Throughout the music community, the last 16 months have been incredibly challenging. Some of the biggest names have left us without allowing their fans to bid them a fitting farewell.
After a torrid 2020, we lost Progressive House extraordinaire Pierce Fulton in April 2021, followed by the demise of legendary drummer Joey Jordison, who was one of the founding members of the great US heavy metal band, Slipknot.
A week after Joey Jordison was taken from us, Dance music lost two of its biggest Techno and House artists in under 48 hours. On 3rd August 2021, it was reported that Legendary Detroit House and Techno Veteran K-HAND had left us, followed by House Music Legend Paul Johnson on 4th August 2021. They were the lighthouses of genres they were associated with, and both losses are irreplaceable for the House and Techno scene.
A Detroit native, K-Hand learned her craft after being a regular at the famousParadise Garage club in New York while watching Larry Levan enchanting crowds during his 10-year residency, which is also credited with laying the foundations for modern dance clubs worldwide.
While working with a phone company in the late ’80s, Kelli purchased the arsenal she needed to become a DJ and producer, and eventually landed residencies in clubs across Detroit, where she made a name for herself as a force to reckon with.
In 1990, she started her label called UK House Records, which was later renamed ‘Acacia Records’. Since then, she released seven studio albums and numerous EPs on labels across Europe and the United States. She also became the first female producer to release an electronic music record before Techno became a global scene. phenomenon.
This paved a way for her to pull black women into the industry which was dominated by male DJs and producers. For her work in influencing the Techno scene, she was officially named as “The First Lady of Detroit” by the Detroit City council.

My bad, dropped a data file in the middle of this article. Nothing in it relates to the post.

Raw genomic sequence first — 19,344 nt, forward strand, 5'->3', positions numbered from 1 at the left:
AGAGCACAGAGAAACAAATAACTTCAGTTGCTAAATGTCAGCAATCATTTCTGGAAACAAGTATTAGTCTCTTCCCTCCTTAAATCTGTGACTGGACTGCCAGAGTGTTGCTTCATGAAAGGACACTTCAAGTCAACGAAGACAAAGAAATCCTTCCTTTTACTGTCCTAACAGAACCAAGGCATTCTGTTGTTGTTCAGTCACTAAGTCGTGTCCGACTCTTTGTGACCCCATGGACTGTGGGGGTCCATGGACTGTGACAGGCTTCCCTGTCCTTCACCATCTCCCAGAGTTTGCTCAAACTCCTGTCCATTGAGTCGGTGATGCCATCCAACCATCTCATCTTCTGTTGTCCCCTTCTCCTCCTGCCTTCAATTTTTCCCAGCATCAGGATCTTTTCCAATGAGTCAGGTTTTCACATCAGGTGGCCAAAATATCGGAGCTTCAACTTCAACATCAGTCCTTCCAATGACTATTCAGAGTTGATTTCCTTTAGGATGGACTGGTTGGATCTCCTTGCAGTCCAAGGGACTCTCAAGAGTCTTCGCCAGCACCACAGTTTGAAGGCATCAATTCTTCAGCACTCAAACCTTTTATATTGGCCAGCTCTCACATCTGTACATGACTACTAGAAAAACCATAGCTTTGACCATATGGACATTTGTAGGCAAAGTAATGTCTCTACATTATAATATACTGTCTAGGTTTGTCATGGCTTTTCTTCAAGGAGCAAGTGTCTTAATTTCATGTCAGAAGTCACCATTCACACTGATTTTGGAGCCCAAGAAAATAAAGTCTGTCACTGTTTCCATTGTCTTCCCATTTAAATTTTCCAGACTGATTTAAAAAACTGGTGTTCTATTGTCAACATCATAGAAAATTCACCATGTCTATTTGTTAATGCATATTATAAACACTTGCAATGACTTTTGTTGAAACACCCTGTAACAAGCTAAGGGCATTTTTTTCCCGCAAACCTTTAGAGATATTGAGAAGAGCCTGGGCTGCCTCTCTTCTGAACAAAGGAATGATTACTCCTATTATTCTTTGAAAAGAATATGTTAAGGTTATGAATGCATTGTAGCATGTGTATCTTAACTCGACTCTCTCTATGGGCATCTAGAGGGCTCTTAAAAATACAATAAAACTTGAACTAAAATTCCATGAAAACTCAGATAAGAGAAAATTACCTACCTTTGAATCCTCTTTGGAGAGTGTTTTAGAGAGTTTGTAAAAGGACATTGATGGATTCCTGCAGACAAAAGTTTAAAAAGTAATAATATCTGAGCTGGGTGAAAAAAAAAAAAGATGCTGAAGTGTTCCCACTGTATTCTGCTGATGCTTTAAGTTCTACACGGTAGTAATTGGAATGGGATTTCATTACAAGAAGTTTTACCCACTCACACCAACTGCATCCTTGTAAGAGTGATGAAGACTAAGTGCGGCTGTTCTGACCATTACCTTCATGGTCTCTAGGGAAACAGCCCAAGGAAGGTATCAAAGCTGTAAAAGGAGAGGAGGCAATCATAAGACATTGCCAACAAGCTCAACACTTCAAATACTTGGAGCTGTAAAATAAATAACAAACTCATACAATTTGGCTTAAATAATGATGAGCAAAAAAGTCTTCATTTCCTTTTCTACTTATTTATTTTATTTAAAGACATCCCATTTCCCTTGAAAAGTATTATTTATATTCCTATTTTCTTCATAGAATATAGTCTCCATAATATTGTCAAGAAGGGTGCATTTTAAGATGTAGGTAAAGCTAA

A career spanning over 30 years, and an enormous back catalogue, she inspired a generation of female producers by opening doors they never thought would open for them. Her legacy will live with Techno & the music culture as a whole.
Here is a little glimpse into the legendary producer’s DJ sets while she was in her element:
Born and raised in Chicago, Paul Johnson began DJing when he was 13 before immersing himself in the world of music production 3 years later. After being inspired by heavy hitters such as Ron Hardy, he became a House music fan and later became a formidable figure in the second wave of the House movement in the mid-1990s.
After releasing his music on Chicago-based House labels, Paul Johnson hit global fame with the release of ‘Get Get Down’ in 1999, a tune that refused to leave radio plays for many years following its release while turning into a bonafide dancefloor favourite. He was also the first artist to be cited by Daft Punk on their 2005 hit, ‘Teachers’.
Despite the physical obstacles that forced him to DJ in a wheelchair, he amassed 7 albums and over 80 singles. A freak of nature as a DJ, Paul Johnson spun everything in and between Chicago House, Deep House, Techno, Disco House, and made everything look effortless.
This famous quote of his embodied why he was an inspiration for so many – “The crappy life I’ve had health-wise, that’s been nothing, man. That’s just been a shadow to what I’ve been doing, I don’t even see it, nobody sees it. It’s all about the music.”
Paul Johnson’s creative legacy will continue to inspire producers now and, in the future, and he will be the epitome of making it big despite being stacked against all odds.
Music will never have another K-Hand and Paul Johnson.